Otolaryngology leaders interviewed by ENT Today recommended a multi-step process to deal with disruptive physicians:
Explore this issue:February 2010
- Establish a code of conduct. “You have to make clear what is acceptable and what is not, so no one can say they didn’t know,” Dr. Healy said. “Give examples of what you’re talking about, rather than some nebulous statement that ‘disruptive behavior will not be tolerated.’”
- Ensure that leadership is willing to take on problem physicians. “They have to be willing to bring the person in and say, ‘We have a problem here. You throw instruments in the operating room. This will not be tolerated,’” Dr. Healy said.Harold C. Pillsbury, MD, FACS, chair of the Department of Otolaryngology/Head and Neck Surgery at the University of North Carolina School of Medicine in Chapel Hill, said it’s important to let the physician know that others have noticed his or her disruptive behavior. “A lot of people will be nasty if they think no one’s watching,” Dr. Pillsbury said. “In such a case, senior staff must do a ‘360’ evaluation of that person, asking everybody in his world what they think of [the person’s] behavior. Then they provide that feedback to the individual.”
- Set up a process for responding. Warn the disruptive physician, and refer that person to sources of help; then follow up to make sure that the behavior is changing, Dr. Healy advised.
- Make finding help easy. Ensure that there are resources to help physicians in trouble without jeopardizing their careers. Dr. Whittemore pointed out that the Massachusetts Medical Society provides Physician Health Services, a program that was founded to deal with substance abuse but has more recently been successful in resolving behavior disorders. Physicians referred to the service aren’t required to be reported to the state licensing board. Dr. Whittemore also sometimes refers difficult physicians to an accredited life coach. “I’ve had two very successful turnarounds with successful senior rainmakers; with one, it wasn’t so successful,” he said.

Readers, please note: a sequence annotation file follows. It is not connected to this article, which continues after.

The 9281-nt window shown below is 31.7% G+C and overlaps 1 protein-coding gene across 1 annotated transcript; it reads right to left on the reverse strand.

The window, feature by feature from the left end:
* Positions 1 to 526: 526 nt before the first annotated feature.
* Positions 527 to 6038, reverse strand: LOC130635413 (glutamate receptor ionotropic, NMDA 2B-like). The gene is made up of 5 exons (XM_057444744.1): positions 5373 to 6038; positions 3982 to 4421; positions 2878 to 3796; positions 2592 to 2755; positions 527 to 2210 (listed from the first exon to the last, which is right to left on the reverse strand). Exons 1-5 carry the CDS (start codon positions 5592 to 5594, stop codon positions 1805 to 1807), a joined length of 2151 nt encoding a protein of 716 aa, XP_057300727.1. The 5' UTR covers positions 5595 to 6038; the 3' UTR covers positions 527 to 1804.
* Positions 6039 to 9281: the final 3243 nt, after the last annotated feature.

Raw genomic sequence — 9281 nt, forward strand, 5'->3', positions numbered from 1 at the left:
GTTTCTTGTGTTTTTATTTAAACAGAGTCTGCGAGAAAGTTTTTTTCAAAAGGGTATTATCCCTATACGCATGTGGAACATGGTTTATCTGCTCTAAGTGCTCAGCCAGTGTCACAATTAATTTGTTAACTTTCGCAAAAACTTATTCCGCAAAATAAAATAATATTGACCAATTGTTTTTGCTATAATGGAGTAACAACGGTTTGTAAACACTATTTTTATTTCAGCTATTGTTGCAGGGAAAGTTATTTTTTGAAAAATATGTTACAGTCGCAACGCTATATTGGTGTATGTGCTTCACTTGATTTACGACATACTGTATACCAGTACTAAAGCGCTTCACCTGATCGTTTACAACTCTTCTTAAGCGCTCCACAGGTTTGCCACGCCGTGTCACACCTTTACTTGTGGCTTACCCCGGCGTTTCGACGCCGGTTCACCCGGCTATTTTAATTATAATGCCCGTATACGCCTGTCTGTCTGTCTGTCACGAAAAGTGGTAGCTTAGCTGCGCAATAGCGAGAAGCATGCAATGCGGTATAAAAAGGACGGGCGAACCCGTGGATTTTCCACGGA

- Highlight the consequences of bad behavior. Dr. Levine advised leaders to follow a no tolerance policy for disruptive behavior. “If an individual is unwilling or incapable of change, despite academic success, their continued unacceptable behavior would mandate their dismissal,” he said.
In the practice setting, response to such behavior must also come from the top, which can be more challenging depending on the size of the practice. Richard Waguespack, MD, FACS, who practices in Birmingham, Ala., can’t recall any egregious behaviors from colleagues in his specialty—“all otolaryngologists are very civilized,” he joked—but remembers a particularly ill-behaved orthopedist in his community.